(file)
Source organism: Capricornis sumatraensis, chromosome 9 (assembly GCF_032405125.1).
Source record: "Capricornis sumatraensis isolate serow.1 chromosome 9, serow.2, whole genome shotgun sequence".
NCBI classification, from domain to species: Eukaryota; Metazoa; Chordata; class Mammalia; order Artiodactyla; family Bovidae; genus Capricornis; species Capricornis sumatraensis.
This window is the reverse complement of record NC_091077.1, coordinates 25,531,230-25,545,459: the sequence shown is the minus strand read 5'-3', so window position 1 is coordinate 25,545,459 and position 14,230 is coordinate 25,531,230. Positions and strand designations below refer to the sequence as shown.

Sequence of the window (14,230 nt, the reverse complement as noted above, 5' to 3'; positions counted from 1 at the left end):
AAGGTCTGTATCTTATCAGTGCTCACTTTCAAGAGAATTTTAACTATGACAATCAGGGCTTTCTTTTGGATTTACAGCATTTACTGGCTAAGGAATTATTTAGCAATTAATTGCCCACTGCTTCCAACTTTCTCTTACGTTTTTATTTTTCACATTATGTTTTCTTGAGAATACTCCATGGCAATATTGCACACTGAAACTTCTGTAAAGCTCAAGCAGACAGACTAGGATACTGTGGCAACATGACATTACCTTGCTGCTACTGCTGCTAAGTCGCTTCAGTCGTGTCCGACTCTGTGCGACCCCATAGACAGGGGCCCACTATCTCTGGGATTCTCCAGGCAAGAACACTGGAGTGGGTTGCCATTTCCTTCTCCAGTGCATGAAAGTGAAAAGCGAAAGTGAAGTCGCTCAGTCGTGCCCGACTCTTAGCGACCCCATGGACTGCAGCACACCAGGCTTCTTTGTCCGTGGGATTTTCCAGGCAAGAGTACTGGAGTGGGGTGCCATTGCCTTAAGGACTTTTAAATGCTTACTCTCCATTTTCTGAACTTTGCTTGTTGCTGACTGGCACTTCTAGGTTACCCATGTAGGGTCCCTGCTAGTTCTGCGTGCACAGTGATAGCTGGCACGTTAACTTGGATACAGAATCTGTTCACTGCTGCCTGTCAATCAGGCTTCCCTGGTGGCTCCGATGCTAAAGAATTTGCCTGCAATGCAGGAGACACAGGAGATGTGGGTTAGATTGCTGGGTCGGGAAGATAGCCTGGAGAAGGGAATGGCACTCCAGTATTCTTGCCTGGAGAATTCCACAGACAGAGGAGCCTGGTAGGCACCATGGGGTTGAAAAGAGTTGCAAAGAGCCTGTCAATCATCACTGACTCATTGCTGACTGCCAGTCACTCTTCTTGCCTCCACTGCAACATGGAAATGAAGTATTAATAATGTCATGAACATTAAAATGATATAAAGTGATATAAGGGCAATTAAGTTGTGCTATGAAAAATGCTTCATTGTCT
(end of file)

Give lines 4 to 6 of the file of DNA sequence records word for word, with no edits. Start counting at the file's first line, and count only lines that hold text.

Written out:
This window is the reverse complement of record NC_091077.1, coordinates 25,531,230-25,545,459: the sequence shown is the minus strand read 5'-3', so window position 1 is coordinate 25,545,459 and position 14,230 is coordinate 25,531,230. Positions and strand designations below refer to the sequence as shown.

Sequence of the window (14,230 nt, the reverse complement as noted above, 5' to 3'; positions counted from 1 at the left end):
AAGGTCTGTATCTTATCAGTGCTCACTTTCAAGAGAATTTTAACTATGACAATCAGGGCTTTCTTTTGGATTTACAGCATTTACTGGCTAAGGAATTATTTAGCAATTAATTGCCCACTGCTTCCAACTTTCTCTTACGTTTTTATTTTTCACATTATGTTTTCTTGAGAATACTCCATGGCAATATTGCACACTGAAACTTCTGTAAAGCTCAAGCAGACAGACTAGGATACTGTGGCAACATGACATTACCTTGCTGCTACTGCTGCTAAGTCGCTTCAGTCGTGTCCGACTCTGTGCGACCCCATAGACAGGGGCCCACTATCTCTGGGATTCTCCAGGCAAGAACACTGGAGTGGGTTGCCATTTCCTTCTCCAGTGCATGAAAGTGAAAAGCGAAAGTGAAGTCGCTCAGTCGTGCCCGACTCTTAGCGACCCCATGGACTGCAGCACACCAGGCTTCTTTGTCCGTGGGATTTTCCAGGCAAGAGTACTGGAGTGGGGTGCCATTGCCTTAAGGACTTTTAAATGCTTACTCTCCATTTTCTGAACTTTGCTTGTTGCTGACTGGCACTTCTAGGTTACCCATGTAGGGTCCCTGCTAGTTCTGCGTGCACAGTGATAGCTGGCACGTTAACTTGGATACAGAATCTGTTCACTGCTGCCTGTCAATCAGGCTTCCCTGGTGGCTCCGATGCTAAAGAATTTGCCTGCAATGCAGGAGACACAGGAGATGTGGGTTAGATTGCTGGGTCGGGAAGATAGCCTGGAGAAGGGAATGGCACTCCAGTATTCTTGCCTGGAGAATTCCACAGACAGAGGAGCCTGGTAGGCACCATGGGGTTGAAAAGAGTTGCAAAGAGCCTGTCAATCATCACTGACTCATTGCTGACTGCCAGTCACTCTTCTTGCCTCCACTGCAACATGGAAATGAAGTATTAATAATGTCATGAACATTAAAATGATATAAAGTGATATAAGGGCAATTAAGTTGTGCTATGAAAAATGCTTCATTGTCT